testCompile ''uk.com.robust-it:cloning:1.9.0''
    testCompile ''jline:jline:2.6''
    testCompile ''com.googlecode.java-diff-utils:diffutils:1.2.1''
    //testCompile ''org.apache.httpcomponents:httpcore:4.2.5''
    testCompile ''org.codehaus.jackson:jackson-mapper-asl:1.9.12''
    testCompile ''commons-jxpath:commons-jxpath:1.3''
    testCompile ''org.glassfish.jersey.core:jersey-client:2.6''
    testCompile ''org.glassfish.jersey.connectors:jersey-apache-connector:2.6''
    testCompile ''net.htmlparser.jericho:jericho-html:3.3''
    testCompile ''edu.umass.cs.benchlab:harlib:1.1.2''
    testCompile ''org.zaproxy:zap-clientapi:1.0.0''
    testCompile files ("lib/zap-client-1.0.0.jar", "lib/nessus-java-client-0.1-SNAPSHOT.jar","lib/jssylze-0.2-SNAPSHOT.jar")
  }

compile:
The dependencies required to compile the production source of the project.

runtime:
The dependencies required by the production classes at runtime. By default, also includes the compile time dependencies.

testCompile:
The dependencies required to compile the test source of the project. By default, also includes the compiled production classes and the compile time dependencies.

testRuntime:
The dependencies required to run the tests. By default, also includes the compile, runtime and test compile dependencies.

Ref

2. Cucumber

2.1 Gitbook

Building a Test Framework Using Cucumber-JVM · GitBook

2.2 YouTube Training

Cucumber Java Framework for begginers

2.3 Wiki:

2.4 Cucumber Options

dryRun will check if RegEx matches, doesnt actually run the test for you. Skip execution of glue code.
strict will fail the build if anything not working properly.

Glue Code is the code that interacts directly with your application. There are two kinds of Glue code – Step Definitions and Hooks.

2.5 Generating Glue Code

================
to-do

3. bdd-security

3.1 BDD-Security History

Recently, bdd-security has been migrated from JBehave + ant to Cucumber + Gradle. The documentation is not synced between Github Wiki and Offical Site.

Please be noted when pulling master branch from github, it is using cucumber + gradle.

3.1.1 Cucumber-JVM

3.1.1.1 JBehave

Pros:
GivenStories and data tables defined as external text files.

Cons:
The data table is not visible in the story itself (although it is visible in the report).

3.1.1.2 Cucumber

Pros:
- Support more JVM languages for the step files including JRuby, Jython, Groovy.
- Better integration with 3rd party tools.

Cons:
- Only supports inline tables, cant be auto-generated.

3.2 Gradle

3.2.1 Ant + Ivy

Need manually run a "resolve" task on the first installation to pull down the necessary libraries.

3.2.2 Gradle

Well supported and extremely flexible with all the lovely automatic dependency resolution of maven without the XML hell.

3.3 Features & Steps

  • Features are specified in below location.
    • bdd-security/src/test/resources/features/*
  • Steps are specified in below location.
    • bdd-security/src/test/java/net/continuumsecurity/steps/*

Please be noted you wont find a 1vs1 step corresponding to a feature.

3.4 Using bdd-security

3.4.1 Starting your target App

Example: http://localhost:8080

3.4.2 Config

For more details, visit offical wiki - Configuration.

Configuration file - /path/to/bdd-security/config.xml

<?xml version="1.0" encoding="ISO-8859-1" ?>
<web-app>

    <!-- Base URL of the application to test -->
    <baseUrl>http://localhost:8080/</baseUrl>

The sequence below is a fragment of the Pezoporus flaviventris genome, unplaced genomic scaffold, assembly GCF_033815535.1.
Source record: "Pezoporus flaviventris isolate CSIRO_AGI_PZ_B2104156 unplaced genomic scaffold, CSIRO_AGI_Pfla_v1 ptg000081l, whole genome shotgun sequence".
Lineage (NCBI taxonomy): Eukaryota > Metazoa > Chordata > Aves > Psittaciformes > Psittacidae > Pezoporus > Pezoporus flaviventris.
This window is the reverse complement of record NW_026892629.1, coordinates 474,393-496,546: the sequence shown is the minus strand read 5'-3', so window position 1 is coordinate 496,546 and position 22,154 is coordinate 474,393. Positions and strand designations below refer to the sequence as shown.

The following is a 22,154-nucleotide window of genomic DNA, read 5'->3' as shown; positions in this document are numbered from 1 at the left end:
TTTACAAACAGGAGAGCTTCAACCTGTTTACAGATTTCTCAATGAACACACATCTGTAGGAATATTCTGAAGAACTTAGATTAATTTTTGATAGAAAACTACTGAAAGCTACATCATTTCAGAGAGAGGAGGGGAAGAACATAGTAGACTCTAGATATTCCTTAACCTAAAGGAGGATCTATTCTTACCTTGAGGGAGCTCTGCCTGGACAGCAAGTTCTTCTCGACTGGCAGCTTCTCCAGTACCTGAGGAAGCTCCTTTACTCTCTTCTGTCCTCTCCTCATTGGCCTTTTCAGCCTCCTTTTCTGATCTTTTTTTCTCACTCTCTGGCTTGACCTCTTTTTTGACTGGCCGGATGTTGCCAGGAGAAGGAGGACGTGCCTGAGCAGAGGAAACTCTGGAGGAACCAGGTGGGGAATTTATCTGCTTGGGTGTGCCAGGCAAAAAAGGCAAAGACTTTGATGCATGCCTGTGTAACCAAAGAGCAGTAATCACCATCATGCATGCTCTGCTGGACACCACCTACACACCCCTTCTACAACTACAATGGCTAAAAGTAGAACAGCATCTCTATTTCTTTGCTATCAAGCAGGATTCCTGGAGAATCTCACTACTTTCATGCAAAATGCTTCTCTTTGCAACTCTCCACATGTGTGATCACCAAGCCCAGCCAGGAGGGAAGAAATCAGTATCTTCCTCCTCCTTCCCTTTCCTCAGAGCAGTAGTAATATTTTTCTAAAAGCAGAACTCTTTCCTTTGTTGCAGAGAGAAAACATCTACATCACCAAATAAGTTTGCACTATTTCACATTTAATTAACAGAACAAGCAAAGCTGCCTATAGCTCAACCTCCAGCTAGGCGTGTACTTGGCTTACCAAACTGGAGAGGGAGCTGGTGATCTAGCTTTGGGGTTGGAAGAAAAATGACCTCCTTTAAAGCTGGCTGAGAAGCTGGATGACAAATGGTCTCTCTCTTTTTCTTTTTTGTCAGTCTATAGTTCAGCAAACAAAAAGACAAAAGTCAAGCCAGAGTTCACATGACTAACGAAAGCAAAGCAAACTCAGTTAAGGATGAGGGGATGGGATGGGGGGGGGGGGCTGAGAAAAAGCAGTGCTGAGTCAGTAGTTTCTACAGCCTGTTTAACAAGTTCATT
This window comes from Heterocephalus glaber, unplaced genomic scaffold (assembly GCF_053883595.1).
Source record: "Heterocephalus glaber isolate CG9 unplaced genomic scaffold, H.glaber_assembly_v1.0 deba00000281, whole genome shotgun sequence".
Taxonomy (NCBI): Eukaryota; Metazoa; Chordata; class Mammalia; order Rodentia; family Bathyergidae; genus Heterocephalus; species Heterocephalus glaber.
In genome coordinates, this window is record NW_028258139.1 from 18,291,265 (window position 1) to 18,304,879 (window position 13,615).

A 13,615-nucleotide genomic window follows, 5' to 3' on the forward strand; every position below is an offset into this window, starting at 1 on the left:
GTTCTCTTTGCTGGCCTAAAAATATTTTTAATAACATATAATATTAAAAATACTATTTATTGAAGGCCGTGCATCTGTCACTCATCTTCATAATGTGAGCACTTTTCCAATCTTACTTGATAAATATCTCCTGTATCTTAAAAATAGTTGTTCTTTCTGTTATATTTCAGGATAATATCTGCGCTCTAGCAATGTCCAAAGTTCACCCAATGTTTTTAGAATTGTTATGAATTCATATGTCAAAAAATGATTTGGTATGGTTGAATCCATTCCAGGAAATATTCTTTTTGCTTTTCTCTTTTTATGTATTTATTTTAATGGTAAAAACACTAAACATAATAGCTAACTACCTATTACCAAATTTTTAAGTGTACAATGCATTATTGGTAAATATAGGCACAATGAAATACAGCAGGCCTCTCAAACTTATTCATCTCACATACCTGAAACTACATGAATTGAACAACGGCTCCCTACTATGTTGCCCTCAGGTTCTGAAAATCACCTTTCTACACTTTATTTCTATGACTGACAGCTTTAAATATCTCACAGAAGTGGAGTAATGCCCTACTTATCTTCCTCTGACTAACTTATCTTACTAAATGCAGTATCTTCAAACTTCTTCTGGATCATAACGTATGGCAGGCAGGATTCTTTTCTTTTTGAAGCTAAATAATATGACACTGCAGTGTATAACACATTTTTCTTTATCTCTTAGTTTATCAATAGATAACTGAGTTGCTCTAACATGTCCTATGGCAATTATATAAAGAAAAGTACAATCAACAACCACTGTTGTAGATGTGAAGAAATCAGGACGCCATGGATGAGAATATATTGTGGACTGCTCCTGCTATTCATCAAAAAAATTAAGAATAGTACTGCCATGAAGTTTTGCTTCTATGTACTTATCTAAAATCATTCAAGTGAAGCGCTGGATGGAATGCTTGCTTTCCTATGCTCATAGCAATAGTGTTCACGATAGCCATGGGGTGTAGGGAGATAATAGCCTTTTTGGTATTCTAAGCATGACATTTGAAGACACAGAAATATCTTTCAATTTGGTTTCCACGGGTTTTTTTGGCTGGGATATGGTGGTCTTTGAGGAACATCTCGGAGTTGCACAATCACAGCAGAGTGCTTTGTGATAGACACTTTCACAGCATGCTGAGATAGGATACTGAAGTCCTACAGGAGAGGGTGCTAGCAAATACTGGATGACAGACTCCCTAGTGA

<!-- A Java class to hold the Selenium steps to test the application in depth. Optionally required for in-depth authn/z and session management testing. -->
    <class>net.continuumsecurity.examples.ropeytasks.RopeyTasksApplication</class>

    <!-- Optional names of the session ID cookies for session management testing. -->
    <sessionIds>
        <name>JSESSIONID</name>
    </sessionIds>

    <!-- the default user to use when logging in to the app -->
    <defaultUsername>bob</defaultUsername>
    <defaultPassword>password</defaultPassword>

    <scanner>
        <ignoreUrl>.*logout.*</ignoreUrl>
        <spiderUrl>baseUrl</spiderUrl>
    </scanner>

    <incorrectPassword>SDFsdfwjx1</incorrectPassword>
    <incorrectUsername>bobbles</incorrectUsername>

    <zapPath>zap/zap.sh</zapPath>

  </web-app>

In the config.xml, you should define:

  1. <baseUrl> - Your target application
  2. <class> - The Java class which defines the Selenium steps
  3. <sessionIds> - Cookie name
  4. And more

3.4.3 Features

The features file define the security requirements and should be written by Security team?

Add / Modify *.features files under ./src/test/resources/features/*

3.4.4 Selenium

A Java class which defines Selenium steps. Please define it in config.xml.

Author of bdd-security has provided an example. /bdd-security/src/test/java/net/continuumsecurity/examples/ropeytasks/RopeyTasksApplication.java defines the Selenium steps. In case you need to test another app, write another class.

Override methods:

  • openLoginPage
  • login
  • isLoggedIn
  • logout

==================
To-DO

3.4.5 Select a browser

By default, bdd-security uses HtmlUnit. It seems for Scanning related features, we cant use HtmlUnit, but chrome / firefox. Depending on your firefox version, it may not work if you use the embedded firefox in Selenium. For more details, visit Marionette - WebDriver and GitHub - Marionette proxy

<!-- File: config.xml -->
<!-- The web driver to use, can be either Firefox, Chrome or HtmlUnit.  Optionally specify path to the driver (required for linux)
         Some drivers require a path to the platform specific driver binary, for example chrome needs chromedriver.  If these values are not specified, we''ll use HtmlUnit
    <defaultDriver>firefox</defaultDriver>
    <defaultDriver path="src/test/resources/drivers/chromedriver-mac">Chrome</defaultDriver> -->

3.4.6 ZAP Scan

3.4.6.1 ZAP Config

It looks like for security reason, calling a ZAP daemon to scan a site requires an API key. Please DO NOT change the key defined in ZapManager.java.

public class ZapManager {
        private final static Logger log = Logger.getLogger(ZapManager.class.getName());
        private static ZapManager instance = null;
        private int port;
        String HOST = "127.0.0.1";
        int CONNECTION_TIMEOUT = 15000; //milliseconds
        public static final String API_KEY = "zapapisecret";
        Process process;
    

3.4.6.2 Scanning

./gradlew -Dcucumber.options="--tags @app_scan --tags ~@skip" test

Alternatives

  1. Automated Security Testing Using OWASP ZAP - Software Test Academy - Ruby Capybara
  2. Using OWASP ZAP, Selenium, and Jenkins to automate your security tests - Blog - Securify B.V.
  3. GitHub - continuumsecurity/zap-webdriver: Example security tests using Selenium WebDriver and OWASP ZAP - Maven

参考